In delivering workforce management transformation, the approach to setting up for success eats methodology for breakfast.
Which is more important in successful project delivery: the approach or the methodology?
Many organisations have developed project methodologies with clear processes that govern and control the delivery of projects in a structured and consistent manner. The processes are often based around waterfall-styled delivery, leveraging the best of Prince 2 or PMBOK, or provide for an iterative style implementation, a hybrid of the two or with a flavour of Agile.
As professional project managers, we are fully supportive of methodologies, however, selecting the right methodology is more important than simply having one. Nowhere is this more evident than in a Workforce Management (WFM) implementation.
The inherent complexity of WFM and the requirement for sustainable change means that the way an organisation approaches WFM is critical to informing which methodologies are right for successful delivery.
Complexity Upon Complexity
In complex projects such as WFM delivery, the process of transformation has the potential to touch every person within the organisation and usually across critical operations. It can directly impact take-home pay, lifestyle needs and motivation. Getting the right people to the right place at the right time and paying them correctly is no trivial matter.
On top of the human resource impact, the layers of complexity are heightened by the change that occurs as applications, data, and process and information integrations that accompany a WFM process.
And if those layers weren’t complex enough, now add an organisational change layer: for example:
- centralised rostering
- new functions
- electronic certification
- new disciplines
- near real-time organisational hierarchies.
Understanding the nature and depth of the moving parts in transforming an organisational workforce illustrates the importance of defining an approach before diving into specific methodologies. It also underscores how vital it is that an organisation understand the scope of change required.
Begin with the Process Change
Our experience tells us that successful WFM projects start with business change first. This is a critical pointer towards success, although it may appear to be counterintuitive. Many WFM transformations start with technology, however technology can – and should – play catch up.
Introducing a WFM discipline results in changes to behaviours and work. By getting ahead of the change curve and addressing any process change first, an organisation can start to set itself up for a successful project. This will typically mean less customisation of the selected technology solutions, which reduces complexity.
A good example is in rostering. Ensuring that weekly rosters are prepared according to a standardised approach can happen without introducing any technology by endorsing and implementing this as a capability for the organisation’s operating model. The change in itself may require resource changes, organisational restructuring and other processes to achieve it, but it is also an opportunity to remove resistance to the process before clouding it with a technology solution.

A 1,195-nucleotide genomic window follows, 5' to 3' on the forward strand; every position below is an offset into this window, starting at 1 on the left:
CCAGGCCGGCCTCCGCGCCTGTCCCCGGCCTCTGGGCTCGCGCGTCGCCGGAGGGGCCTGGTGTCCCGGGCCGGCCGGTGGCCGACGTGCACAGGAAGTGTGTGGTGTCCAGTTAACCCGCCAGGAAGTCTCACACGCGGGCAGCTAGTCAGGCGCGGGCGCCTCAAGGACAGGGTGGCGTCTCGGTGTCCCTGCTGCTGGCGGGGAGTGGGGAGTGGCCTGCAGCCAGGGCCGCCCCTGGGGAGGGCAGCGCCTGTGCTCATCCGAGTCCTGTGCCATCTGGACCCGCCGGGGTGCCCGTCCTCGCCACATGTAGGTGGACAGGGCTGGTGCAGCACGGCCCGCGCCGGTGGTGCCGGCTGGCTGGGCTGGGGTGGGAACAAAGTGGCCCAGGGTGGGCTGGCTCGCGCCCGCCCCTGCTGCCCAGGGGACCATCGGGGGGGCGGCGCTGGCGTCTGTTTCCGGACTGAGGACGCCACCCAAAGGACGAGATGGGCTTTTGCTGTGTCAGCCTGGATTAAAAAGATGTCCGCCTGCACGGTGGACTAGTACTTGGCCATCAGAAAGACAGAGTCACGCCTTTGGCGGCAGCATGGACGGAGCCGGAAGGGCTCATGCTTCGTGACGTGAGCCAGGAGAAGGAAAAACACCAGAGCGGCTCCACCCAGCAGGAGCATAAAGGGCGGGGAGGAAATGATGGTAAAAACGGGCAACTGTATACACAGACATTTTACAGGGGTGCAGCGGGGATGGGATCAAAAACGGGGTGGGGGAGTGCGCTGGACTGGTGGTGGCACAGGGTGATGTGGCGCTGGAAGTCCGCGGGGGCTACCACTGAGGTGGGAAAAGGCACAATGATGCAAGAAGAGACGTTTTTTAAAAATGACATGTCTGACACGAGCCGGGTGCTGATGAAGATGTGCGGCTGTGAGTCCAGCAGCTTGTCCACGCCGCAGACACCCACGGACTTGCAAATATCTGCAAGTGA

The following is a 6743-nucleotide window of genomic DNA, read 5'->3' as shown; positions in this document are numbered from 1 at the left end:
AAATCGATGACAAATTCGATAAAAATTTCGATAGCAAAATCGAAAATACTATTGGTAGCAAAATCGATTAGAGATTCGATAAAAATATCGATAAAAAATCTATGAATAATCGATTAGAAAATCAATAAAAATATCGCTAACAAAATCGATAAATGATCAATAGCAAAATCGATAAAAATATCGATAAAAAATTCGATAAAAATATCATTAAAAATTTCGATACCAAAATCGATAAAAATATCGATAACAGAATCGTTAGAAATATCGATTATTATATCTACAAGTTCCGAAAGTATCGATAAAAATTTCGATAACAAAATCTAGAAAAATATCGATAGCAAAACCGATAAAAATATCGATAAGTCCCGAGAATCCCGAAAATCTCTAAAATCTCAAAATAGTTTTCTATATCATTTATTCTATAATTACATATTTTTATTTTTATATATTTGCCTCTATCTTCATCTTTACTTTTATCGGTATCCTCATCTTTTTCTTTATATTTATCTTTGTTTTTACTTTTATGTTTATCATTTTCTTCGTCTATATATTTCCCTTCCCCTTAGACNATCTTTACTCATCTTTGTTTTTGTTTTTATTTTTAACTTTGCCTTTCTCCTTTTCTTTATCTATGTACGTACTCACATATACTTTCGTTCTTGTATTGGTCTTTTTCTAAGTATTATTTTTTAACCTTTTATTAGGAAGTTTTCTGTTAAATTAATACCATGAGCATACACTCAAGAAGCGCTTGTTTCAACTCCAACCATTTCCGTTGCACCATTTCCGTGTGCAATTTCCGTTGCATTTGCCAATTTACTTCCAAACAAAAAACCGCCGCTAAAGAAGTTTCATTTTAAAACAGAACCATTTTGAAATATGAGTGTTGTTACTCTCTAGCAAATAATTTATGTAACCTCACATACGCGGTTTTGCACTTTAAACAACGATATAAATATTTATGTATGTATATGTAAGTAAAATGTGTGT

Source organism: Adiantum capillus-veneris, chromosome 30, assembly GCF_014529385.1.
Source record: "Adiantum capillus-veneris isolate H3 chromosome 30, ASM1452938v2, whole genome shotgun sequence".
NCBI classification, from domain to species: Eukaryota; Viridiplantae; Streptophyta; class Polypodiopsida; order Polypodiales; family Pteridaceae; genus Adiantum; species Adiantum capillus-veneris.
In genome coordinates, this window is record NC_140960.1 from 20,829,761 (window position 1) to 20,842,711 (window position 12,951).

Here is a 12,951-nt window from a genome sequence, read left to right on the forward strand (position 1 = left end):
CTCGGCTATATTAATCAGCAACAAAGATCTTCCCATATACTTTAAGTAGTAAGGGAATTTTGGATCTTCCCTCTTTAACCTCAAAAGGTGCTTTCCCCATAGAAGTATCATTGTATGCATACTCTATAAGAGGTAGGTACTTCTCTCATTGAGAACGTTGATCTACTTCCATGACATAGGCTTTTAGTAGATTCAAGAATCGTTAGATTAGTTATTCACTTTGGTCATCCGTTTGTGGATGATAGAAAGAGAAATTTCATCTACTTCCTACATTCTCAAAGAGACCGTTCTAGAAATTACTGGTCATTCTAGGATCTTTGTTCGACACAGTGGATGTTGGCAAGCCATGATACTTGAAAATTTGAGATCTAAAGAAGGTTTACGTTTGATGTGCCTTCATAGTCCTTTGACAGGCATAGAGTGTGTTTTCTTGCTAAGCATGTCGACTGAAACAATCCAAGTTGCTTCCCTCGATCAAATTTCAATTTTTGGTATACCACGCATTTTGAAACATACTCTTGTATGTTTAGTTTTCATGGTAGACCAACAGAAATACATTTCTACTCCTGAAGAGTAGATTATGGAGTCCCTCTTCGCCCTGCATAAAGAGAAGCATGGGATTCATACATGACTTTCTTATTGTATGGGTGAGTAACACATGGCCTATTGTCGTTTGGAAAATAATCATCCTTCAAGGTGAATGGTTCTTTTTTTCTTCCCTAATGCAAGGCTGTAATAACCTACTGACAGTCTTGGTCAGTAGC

But There are Limits …
There are, of course, limits to this approach in that only so much process and organisational change can occur before a solution is needed to facilitate it. And so begins another wave of change.
The fastest way to success might be to hypothesise what the new look organisation and the high-level processes should be, implement those changes and then pilot and iterate in parallel with technology enablement.
The iterations themselves may be delivered through an agile-based approach focused on the key business outcomes and delivering functions into the organisation, whilst the enterprise roll-out might be waterfall based by division.
When One Methodology Does Not Fit All
What we can see then is that a WFM transformation may benefit from utilising multiple methodologies, be it waterfall, iterative or agile, all within the same implementation.
The time spent upfront understanding the business outcomes, organisational and delivery DNA, the extent of change, and the characteristics of your workforce will all help to define what approach is best implementing WFM successfully.
When it is clear, then the organisation can look at each of the workstreams to determine the optimal delivery approach and the methodology to support that stream. This will help not only to deliver the right way, but also in managing the expectations of the people who will be impacted by the change.
Avoiding the ‘One Size Fits All’ Methodology
For a WFM implementation to be successful, it’s important that the organisation avoids adopting a ‘one size fits all’ methodology, even if it is mandated at the enterprise level. By their nature, WFM projects are different and far more complex than most other projects.
One way to guarantee success is to bring forward the process change, parcel up the different delivery streams and, perhaps most importantly, be agnostic about the ‘right’ methodology to use. The answer may lie in using multiple methodologies for differing streams.
Quay’s Workforce Management Practice helps clients to shape the approach and methodology selection for WFM transformation to ensure that they are set up for success. For an independent perspective, please contact us on 02 9098 6300.
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